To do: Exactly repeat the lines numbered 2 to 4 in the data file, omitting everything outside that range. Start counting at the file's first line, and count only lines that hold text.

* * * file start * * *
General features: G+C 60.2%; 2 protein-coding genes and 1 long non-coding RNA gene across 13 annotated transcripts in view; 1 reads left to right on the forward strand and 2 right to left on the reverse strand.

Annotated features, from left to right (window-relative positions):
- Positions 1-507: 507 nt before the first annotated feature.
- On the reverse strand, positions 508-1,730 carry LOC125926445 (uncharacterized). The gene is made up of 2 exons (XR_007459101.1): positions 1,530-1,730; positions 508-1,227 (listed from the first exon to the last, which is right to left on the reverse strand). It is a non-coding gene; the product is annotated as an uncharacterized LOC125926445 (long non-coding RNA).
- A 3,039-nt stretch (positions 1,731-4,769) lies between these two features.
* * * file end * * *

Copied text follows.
Annotated features, from left to right (window-relative positions):
- Positions 1-507: 507 nt before the first annotated feature.
- On the reverse strand, positions 508-1,730 carry LOC125926445 (uncharacterized). The gene is made up of 2 exons (XR_007459101.1): positions 1,530-1,730; positions 508-1,227 (listed from the first exon to the last, which is right to left on the reverse strand). It is a non-coding gene; the product is annotated as an uncharacterized LOC125926445 (long non-coding RNA).